Format

Send to

Choose Destination
J Immunol. 2004 Jun 15;172(12):7263-71.

The role of mRNA turnover in the regulation of tristetraprolin expression: evidence for an extracellular signal-regulated kinase-specific, AU-rich element-dependent, autoregulatory pathway.

Author information

1
Department of Medicine, Dartmouth Medical School, Lebanon, NH 03756, USA. seth.brooks@dartmouth.edu

Abstract

Tristetraprolin (TTP) is a regulator of TNF-alpha mRNA stability and is the only trans-acting factor shown to be capable of regulating AU-rich element-dependent mRNA turnover at the level of the intact animal. Using the THP-1 myelomonocytic cell line, we demonstrated for the first time that TTP is encoded by an mRNA with a short half-life under resting conditions. Using pharmacologic inhibitors of the mitogen-activated protein kinase pathways, we show that the induction of TTP by LPS activation is mediated through changes in transcription, mRNA stability, and translation. A coordinate increase in both TTP and TNF-alpha mRNA stability occurs within 15 min of LPS treatment, but is transduced through different mitogen-activated protein kinase pathways. This regulation of TTP and TNF-alpha mRNA stability is associated with the finding that TTP binds these mRNA under both resting and LPS-activated conditions in vivo. Finally, we demonstrate that TTP can regulate reporter gene expression in a TTP 3' untranslated region-dependent manner and identify three distinct AU-rich elements necessary to mediate this effect. Thus, TTP regulates its own expression in a manner identical to that seen with the TNF-alpha 3' untranslated region, indicating that this autoregulation is mediated at the level of mRNA stability. In this manner, TTP is able to limit the production of its own proteins as well as that of TNF-alpha and thus limit the response of the cell to LPS.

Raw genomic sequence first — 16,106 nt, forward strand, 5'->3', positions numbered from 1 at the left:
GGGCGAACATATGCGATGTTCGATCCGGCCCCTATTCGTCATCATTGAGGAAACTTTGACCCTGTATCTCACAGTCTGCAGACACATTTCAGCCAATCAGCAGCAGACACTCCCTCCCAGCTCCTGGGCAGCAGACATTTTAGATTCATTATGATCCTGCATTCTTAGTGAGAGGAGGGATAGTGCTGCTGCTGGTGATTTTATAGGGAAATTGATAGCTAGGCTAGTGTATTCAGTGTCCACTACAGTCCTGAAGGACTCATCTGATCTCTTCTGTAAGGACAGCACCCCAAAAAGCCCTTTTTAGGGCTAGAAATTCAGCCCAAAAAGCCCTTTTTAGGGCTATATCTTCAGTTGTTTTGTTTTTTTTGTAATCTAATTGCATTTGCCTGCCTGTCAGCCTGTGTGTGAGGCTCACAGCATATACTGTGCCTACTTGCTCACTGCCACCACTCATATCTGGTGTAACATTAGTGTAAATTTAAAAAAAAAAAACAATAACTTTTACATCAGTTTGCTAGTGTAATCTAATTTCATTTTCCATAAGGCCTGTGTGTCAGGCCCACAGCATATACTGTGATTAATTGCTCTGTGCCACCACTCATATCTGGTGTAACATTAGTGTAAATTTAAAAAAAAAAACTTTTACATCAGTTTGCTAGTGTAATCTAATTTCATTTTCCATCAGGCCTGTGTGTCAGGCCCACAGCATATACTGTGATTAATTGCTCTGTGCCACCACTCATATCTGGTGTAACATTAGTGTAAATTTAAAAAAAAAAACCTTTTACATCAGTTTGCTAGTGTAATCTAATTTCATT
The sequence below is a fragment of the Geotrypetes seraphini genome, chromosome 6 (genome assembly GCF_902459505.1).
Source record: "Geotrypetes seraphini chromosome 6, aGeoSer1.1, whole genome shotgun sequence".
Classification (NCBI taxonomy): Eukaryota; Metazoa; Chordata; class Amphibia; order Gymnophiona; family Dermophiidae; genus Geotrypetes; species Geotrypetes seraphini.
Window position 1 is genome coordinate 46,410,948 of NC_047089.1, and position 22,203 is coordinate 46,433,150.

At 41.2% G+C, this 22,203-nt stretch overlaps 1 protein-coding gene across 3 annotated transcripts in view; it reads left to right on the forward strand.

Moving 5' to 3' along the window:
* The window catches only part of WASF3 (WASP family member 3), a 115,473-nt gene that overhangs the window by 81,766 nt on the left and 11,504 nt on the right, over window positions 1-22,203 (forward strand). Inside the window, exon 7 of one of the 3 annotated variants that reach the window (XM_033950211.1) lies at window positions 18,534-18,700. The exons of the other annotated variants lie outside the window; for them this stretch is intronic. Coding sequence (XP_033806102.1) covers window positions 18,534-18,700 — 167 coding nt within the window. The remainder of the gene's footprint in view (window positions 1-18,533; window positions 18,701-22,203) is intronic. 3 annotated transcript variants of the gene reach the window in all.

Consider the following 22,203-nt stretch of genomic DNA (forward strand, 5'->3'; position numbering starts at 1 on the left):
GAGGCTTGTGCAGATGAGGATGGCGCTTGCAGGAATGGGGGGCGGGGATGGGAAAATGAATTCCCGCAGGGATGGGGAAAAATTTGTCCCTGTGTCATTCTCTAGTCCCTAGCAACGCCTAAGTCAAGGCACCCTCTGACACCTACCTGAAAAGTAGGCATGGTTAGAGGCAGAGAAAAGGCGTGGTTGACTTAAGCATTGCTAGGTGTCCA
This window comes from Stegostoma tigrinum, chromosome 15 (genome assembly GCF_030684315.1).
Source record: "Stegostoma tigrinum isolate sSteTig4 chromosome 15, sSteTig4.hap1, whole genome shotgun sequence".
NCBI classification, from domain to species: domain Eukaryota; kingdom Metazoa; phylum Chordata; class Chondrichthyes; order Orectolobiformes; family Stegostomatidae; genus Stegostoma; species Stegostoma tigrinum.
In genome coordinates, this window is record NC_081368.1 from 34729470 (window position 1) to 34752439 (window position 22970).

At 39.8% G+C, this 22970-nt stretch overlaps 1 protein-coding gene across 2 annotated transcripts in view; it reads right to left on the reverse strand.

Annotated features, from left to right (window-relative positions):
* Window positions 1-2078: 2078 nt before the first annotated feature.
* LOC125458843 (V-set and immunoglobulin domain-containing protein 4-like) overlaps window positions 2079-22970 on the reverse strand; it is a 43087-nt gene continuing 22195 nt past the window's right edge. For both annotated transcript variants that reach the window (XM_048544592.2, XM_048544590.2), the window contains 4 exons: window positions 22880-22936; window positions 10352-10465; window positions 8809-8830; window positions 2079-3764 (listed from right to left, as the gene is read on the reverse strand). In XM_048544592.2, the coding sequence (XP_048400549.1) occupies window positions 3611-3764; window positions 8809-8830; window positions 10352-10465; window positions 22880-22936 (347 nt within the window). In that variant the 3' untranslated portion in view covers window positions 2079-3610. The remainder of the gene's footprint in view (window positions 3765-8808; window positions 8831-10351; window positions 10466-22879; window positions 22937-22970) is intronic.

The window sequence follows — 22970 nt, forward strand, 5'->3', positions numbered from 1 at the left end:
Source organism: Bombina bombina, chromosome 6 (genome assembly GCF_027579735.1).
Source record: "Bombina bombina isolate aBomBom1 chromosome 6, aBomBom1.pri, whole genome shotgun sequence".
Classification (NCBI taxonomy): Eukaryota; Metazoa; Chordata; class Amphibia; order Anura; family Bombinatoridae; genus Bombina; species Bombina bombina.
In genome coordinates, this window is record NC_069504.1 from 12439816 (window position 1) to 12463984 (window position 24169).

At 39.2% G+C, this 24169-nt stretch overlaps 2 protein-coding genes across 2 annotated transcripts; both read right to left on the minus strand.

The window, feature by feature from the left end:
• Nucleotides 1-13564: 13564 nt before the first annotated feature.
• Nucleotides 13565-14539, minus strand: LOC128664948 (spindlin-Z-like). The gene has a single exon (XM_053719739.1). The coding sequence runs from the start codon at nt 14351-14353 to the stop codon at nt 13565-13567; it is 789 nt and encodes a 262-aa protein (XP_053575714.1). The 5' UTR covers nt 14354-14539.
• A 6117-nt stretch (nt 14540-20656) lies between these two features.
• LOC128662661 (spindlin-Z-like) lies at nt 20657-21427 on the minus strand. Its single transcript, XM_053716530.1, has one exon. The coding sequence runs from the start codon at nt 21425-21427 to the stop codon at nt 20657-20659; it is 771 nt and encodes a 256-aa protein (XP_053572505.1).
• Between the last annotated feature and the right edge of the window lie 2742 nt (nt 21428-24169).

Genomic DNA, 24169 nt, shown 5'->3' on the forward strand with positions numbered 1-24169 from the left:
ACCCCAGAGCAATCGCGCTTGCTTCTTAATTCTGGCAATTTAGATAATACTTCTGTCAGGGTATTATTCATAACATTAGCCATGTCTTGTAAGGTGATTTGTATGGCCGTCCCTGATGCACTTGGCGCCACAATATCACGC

PMID:
15187101
[Indexed for MEDLINE]
Free full text

Supplemental Content

Full text links

Icon for HighWire
Loading ...
Support Center